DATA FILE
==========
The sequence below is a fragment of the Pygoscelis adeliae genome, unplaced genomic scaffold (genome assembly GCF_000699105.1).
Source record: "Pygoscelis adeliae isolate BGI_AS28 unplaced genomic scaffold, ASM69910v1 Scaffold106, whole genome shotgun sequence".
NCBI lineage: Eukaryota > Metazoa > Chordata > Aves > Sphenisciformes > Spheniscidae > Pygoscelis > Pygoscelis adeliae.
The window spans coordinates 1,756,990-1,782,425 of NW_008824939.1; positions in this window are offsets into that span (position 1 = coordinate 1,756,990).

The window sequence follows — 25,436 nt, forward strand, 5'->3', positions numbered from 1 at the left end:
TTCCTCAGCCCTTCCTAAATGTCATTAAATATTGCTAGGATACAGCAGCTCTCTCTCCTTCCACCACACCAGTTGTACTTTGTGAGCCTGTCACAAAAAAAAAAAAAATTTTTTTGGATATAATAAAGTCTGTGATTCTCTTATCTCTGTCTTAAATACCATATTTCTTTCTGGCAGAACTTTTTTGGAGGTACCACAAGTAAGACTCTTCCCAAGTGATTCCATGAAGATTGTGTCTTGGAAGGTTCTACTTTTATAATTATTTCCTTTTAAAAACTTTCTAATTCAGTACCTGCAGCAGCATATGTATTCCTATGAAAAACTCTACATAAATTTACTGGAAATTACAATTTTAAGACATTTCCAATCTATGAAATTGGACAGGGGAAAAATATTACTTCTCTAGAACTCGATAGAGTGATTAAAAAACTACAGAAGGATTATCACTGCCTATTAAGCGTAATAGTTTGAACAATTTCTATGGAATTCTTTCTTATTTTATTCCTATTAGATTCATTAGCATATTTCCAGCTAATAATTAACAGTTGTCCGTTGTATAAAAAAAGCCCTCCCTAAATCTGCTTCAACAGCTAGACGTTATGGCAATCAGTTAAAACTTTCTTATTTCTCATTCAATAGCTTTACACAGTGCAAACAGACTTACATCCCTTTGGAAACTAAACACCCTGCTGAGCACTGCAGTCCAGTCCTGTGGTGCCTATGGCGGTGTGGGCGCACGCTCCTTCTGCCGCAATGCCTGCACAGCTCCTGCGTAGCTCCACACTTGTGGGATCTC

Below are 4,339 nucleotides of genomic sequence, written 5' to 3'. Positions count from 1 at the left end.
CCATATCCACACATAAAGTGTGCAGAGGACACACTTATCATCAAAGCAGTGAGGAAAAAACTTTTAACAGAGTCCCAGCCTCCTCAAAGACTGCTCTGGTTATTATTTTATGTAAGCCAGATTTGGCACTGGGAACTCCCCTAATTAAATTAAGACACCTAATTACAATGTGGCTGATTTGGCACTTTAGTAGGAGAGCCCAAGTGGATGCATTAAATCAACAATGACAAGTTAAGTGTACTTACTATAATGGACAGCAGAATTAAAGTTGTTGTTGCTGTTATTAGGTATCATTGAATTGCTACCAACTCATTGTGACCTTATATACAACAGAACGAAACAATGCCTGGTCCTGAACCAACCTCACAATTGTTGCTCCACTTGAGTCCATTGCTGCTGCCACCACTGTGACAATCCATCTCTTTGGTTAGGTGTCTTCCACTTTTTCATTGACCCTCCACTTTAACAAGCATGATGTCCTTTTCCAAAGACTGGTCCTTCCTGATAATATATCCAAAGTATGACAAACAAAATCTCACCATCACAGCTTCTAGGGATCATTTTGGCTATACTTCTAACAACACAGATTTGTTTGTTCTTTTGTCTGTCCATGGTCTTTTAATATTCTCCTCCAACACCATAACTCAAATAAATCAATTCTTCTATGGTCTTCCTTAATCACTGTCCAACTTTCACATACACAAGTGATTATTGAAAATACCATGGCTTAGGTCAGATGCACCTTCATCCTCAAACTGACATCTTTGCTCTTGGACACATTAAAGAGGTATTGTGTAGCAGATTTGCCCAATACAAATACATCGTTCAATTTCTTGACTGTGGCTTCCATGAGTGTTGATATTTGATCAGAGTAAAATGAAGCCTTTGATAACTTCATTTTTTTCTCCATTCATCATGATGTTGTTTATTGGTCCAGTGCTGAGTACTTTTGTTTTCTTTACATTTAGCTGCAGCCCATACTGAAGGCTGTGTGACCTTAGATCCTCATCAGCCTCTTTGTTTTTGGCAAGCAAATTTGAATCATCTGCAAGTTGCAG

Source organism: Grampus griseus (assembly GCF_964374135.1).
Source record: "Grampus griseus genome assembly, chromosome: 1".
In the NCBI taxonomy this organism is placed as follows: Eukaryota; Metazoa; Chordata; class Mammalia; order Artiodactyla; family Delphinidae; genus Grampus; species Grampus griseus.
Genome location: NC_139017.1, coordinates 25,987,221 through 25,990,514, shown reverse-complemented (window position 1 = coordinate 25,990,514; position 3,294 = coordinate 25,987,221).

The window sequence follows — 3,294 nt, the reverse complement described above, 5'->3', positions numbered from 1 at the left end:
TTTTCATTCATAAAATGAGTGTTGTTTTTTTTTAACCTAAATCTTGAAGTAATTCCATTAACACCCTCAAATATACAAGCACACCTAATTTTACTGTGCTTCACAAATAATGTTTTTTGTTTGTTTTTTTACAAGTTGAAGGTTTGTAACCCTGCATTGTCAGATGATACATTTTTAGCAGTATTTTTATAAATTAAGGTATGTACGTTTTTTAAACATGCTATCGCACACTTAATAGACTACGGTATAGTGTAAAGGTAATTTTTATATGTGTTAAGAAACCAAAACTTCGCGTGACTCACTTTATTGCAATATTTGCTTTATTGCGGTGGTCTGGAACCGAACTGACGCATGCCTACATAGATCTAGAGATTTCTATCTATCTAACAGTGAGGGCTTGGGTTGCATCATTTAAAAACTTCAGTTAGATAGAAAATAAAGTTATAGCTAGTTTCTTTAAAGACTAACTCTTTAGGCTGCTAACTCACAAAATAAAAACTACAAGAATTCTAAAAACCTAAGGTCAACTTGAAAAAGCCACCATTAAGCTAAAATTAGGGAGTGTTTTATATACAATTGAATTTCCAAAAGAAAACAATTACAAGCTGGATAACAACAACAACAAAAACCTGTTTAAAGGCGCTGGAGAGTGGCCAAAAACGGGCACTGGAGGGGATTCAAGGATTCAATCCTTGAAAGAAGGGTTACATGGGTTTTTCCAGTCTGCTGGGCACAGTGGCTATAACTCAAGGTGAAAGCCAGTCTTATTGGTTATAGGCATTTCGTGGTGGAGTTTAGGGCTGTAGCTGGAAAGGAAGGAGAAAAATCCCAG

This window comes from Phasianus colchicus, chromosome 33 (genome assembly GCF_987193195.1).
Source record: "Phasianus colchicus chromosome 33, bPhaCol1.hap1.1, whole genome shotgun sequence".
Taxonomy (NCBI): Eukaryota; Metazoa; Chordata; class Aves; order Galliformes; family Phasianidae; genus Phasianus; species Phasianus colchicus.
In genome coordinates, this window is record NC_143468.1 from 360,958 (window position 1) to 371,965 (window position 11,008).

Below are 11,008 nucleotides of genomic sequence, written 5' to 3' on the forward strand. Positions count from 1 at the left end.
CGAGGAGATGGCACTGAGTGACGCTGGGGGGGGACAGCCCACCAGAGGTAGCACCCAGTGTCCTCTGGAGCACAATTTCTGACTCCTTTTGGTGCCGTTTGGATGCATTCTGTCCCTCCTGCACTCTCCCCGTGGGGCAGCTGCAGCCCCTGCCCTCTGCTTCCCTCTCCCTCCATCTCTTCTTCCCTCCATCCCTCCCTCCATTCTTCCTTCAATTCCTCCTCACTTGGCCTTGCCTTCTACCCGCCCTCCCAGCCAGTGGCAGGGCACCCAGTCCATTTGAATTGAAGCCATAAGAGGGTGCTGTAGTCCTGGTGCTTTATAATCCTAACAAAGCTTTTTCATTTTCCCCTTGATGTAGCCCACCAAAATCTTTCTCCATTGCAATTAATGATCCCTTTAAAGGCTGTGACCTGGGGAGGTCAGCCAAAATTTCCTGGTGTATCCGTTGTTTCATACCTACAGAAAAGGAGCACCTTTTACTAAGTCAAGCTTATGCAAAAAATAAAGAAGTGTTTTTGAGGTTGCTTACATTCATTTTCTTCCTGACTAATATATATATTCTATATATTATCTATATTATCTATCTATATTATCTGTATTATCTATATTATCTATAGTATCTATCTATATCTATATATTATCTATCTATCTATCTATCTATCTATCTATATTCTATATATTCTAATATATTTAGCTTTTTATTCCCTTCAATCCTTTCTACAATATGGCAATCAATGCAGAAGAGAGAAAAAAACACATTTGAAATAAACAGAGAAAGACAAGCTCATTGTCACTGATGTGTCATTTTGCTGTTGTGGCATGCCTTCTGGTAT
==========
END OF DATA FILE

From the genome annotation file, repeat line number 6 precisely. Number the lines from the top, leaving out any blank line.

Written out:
TTCCTCAGCCCTTCCTAAATGTCATTAAATATTGCTAGGATACAGCAGCTCTCTCTCCTTCCACCACACCAGTTGTACTTTGTGAGCCTGTCACAAAAAAAAAAAAAATTTTTTTGGATATAATAAAGTCTGTGATTCTCTTATCTCTGTCTTAAATACCATATTTCTTTCTGGCAGAACTTTTTTGGAGGTACCACAAGTAAGACTCTTCCCAAGTGATTCCATGAAGATTGTGTCTTGGAAGGTTCTACTTTTATAATTATTTCCTTTTAAAAACTTTCTAATTCAGTACCTGCAGCAGCATATGTATTCCTATGAAAAACTCTACATAAATTTACTGGAAATTACAATTTTAAGACATTTCCAATCTATGAAATTGGACAGGGGAAAAATATTACTTCTCTAGAACTCGATAGAGTGATTAAAAAACTACAGAAGGATTATCACTGCCTATTAAGCGTAATAGTTTGAACAATTTCTATGGAATTCTTTCTTATTTTATTCCTATTAGATTCATTAGCATATTTCCAGCTAATAATTAACAGTTGTCCGTTGTATAAAAAAAGCCCTCCCTAAATCTGCTTCAACAGCTAGACGTTATGGCAATCAGTTAAAACTTTCTTATTTCTCATTCAATAGCTTTACACAGTGCAAACAGACTTACATCCCTTTGGAAACTAAACACCCTGCTGAGCACTGCAGTCCAGTCCTGTGGTGCCTATGGCGGTGTGGGCGCACGCTCCTTCTGCCGCAATGCCTGCACAGCTCCTGCGTAGCTCCACACTTGTGGGATCTC